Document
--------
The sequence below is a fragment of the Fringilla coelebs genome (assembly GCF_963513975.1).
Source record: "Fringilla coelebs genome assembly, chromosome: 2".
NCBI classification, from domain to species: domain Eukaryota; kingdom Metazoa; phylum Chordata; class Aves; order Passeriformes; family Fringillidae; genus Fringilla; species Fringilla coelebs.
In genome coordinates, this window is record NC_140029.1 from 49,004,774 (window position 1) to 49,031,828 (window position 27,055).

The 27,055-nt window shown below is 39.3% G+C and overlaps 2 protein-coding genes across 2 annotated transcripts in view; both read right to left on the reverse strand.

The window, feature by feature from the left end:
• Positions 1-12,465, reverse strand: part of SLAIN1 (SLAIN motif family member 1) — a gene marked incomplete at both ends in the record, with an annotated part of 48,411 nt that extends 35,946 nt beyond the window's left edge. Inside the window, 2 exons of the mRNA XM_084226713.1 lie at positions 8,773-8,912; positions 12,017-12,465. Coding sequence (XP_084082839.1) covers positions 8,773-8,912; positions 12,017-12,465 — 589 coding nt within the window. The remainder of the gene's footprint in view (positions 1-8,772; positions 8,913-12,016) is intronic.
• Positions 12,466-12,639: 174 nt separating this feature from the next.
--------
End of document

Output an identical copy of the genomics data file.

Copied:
The sequence below is a fragment of the Fringilla coelebs genome (assembly GCF_963513975.1).
Source record: "Fringilla coelebs genome assembly, chromosome: 2".
NCBI classification, from domain to species: domain Eukaryota; kingdom Metazoa; phylum Chordata; class Aves; order Passeriformes; family Fringillidae; genus Fringilla; species Fringilla coelebs.
In genome coordinates, this window is record NC_140029.1 from 49,004,774 (window position 1) to 49,031,828 (window position 27,055).

The 27,055-nt window shown below is 39.3% G+C and overlaps 2 protein-coding genes across 2 annotated transcripts in view; both read right to left on the reverse strand.

The window, feature by feature from the left end:
• Positions 1-12,465, reverse strand: part of SLAIN1 (SLAIN motif family member 1) — a gene marked incomplete at both ends in the record, with an annotated part of 48,411 nt that extends 35,946 nt beyond the window's left edge. Inside the window, 2 exons of the mRNA XM_084226713.1 lie at positions 8,773-8,912; positions 12,017-12,465. Coding sequence (XP_084082839.1) covers positions 8,773-8,912; positions 12,017-12,465 — 589 coding nt within the window. The remainder of the gene's footprint in view (positions 1-8,772; positions 8,913-12,016) is intronic.
• Positions 12,466-12,639: 174 nt separating this feature from the next.